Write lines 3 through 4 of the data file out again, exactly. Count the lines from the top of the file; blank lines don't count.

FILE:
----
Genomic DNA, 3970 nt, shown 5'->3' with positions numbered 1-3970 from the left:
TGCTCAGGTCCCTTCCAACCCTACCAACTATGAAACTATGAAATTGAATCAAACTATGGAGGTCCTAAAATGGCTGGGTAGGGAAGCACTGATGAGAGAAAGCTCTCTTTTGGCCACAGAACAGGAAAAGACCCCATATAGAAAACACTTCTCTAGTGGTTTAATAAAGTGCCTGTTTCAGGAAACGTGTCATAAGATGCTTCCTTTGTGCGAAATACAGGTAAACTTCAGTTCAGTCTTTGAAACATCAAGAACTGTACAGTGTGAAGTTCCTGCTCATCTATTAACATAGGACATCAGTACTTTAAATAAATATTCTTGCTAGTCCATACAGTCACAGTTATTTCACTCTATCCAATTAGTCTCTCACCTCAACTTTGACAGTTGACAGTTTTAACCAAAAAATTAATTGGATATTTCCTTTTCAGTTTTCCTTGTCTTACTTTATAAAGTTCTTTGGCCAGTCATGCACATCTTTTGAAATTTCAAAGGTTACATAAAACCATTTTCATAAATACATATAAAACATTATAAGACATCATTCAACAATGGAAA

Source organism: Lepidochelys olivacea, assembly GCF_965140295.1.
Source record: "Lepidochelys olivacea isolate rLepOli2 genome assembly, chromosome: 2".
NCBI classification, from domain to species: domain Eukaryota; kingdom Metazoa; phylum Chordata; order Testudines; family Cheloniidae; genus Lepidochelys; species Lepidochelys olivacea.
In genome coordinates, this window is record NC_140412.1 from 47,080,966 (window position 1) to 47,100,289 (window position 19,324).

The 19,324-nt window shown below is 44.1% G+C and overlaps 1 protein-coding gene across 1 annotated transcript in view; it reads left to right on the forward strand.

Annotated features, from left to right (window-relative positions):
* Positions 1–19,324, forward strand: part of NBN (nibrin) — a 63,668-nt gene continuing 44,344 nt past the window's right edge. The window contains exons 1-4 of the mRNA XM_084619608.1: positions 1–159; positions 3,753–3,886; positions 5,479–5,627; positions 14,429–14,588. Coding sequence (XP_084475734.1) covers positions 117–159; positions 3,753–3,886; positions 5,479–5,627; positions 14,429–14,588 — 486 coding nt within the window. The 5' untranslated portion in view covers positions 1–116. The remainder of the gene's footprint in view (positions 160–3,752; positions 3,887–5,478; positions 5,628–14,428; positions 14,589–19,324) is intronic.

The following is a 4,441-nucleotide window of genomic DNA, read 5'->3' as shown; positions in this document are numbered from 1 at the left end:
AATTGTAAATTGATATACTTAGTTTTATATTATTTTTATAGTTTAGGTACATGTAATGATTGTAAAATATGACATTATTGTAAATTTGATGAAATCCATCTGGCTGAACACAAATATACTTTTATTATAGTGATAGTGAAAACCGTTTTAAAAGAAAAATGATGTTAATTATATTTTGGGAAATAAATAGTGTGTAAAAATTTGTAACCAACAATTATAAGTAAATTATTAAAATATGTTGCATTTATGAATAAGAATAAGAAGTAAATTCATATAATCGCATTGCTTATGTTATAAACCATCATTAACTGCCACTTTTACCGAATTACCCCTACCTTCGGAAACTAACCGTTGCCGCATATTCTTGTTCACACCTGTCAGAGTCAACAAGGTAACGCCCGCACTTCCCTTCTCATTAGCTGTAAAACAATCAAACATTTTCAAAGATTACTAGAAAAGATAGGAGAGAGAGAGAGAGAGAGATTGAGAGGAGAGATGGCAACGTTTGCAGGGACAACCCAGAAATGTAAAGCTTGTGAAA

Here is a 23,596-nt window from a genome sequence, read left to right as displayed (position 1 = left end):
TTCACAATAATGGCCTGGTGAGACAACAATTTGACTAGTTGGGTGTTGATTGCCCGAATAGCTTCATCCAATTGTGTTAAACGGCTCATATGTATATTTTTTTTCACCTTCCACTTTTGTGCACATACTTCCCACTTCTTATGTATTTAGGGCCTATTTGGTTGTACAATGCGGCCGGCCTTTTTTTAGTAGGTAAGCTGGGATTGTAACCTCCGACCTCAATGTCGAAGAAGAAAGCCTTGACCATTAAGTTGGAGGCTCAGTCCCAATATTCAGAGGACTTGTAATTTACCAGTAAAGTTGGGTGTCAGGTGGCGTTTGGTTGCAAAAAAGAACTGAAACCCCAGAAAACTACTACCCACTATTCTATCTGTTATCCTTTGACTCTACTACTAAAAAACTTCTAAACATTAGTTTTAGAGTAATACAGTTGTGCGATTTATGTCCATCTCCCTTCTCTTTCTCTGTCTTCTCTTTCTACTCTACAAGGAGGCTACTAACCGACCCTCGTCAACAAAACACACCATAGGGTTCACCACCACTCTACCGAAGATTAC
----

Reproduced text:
Source organism: Lepidochelys olivacea, assembly GCF_965140295.1.
Source record: "Lepidochelys olivacea isolate rLepOli2 genome assembly, chromosome: 2".